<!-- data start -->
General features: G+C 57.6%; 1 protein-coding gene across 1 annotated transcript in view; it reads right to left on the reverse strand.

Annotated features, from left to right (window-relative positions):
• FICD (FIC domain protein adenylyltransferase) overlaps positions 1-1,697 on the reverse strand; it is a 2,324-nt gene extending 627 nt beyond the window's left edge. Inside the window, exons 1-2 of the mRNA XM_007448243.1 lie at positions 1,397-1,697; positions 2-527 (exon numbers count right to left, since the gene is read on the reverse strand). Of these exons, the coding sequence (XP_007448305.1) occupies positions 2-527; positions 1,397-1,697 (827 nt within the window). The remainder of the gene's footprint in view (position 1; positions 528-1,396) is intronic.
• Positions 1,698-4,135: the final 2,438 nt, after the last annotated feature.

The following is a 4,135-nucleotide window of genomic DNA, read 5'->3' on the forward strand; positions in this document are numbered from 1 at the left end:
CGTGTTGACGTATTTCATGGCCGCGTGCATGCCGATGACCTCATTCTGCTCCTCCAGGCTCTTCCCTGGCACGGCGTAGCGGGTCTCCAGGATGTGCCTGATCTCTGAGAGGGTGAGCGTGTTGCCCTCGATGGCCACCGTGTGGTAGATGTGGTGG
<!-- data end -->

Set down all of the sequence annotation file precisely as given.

General features: G+C 57.6%; 1 protein-coding gene across 1 annotated transcript in view; it reads right to left on the reverse strand.

Annotated features, from left to right (window-relative positions):
• FICD (FIC domain protein adenylyltransferase) overlaps positions 1-1,697 on the reverse strand; it is a 2,324-nt gene extending 627 nt beyond the window's left edge. Inside the window, exons 1-2 of the mRNA XM_007448243.1 lie at positions 1,397-1,697; positions 2-527 (exon numbers count right to left, since the gene is read on the reverse strand). Of these exons, the coding sequence (XP_007448305.1) occupies positions 2-527; positions 1,397-1,697 (827 nt within the window). The remainder of the gene's footprint in view (position 1; positions 528-1,396) is intronic.
• Positions 1,698-4,135: the final 2,438 nt, after the last annotated feature.

The following is a 4,135-nucleotide window of genomic DNA, read 5'->3' on the forward strand; positions in this document are numbered from 1 at the left end:
CGTGTTGACGTATTTCATGGCCGCGTGCATGCCGATGACCTCATTCTGCTCCTCCAGGCTCTTCCCTGGCACGGCGTAGCGGGTCTCCAGGATGTGCCTGATCTCTGAGAGGGTGAGCGTGTTGCCCTCGATGGCCACCGTGTGGTAGATGTGGTGG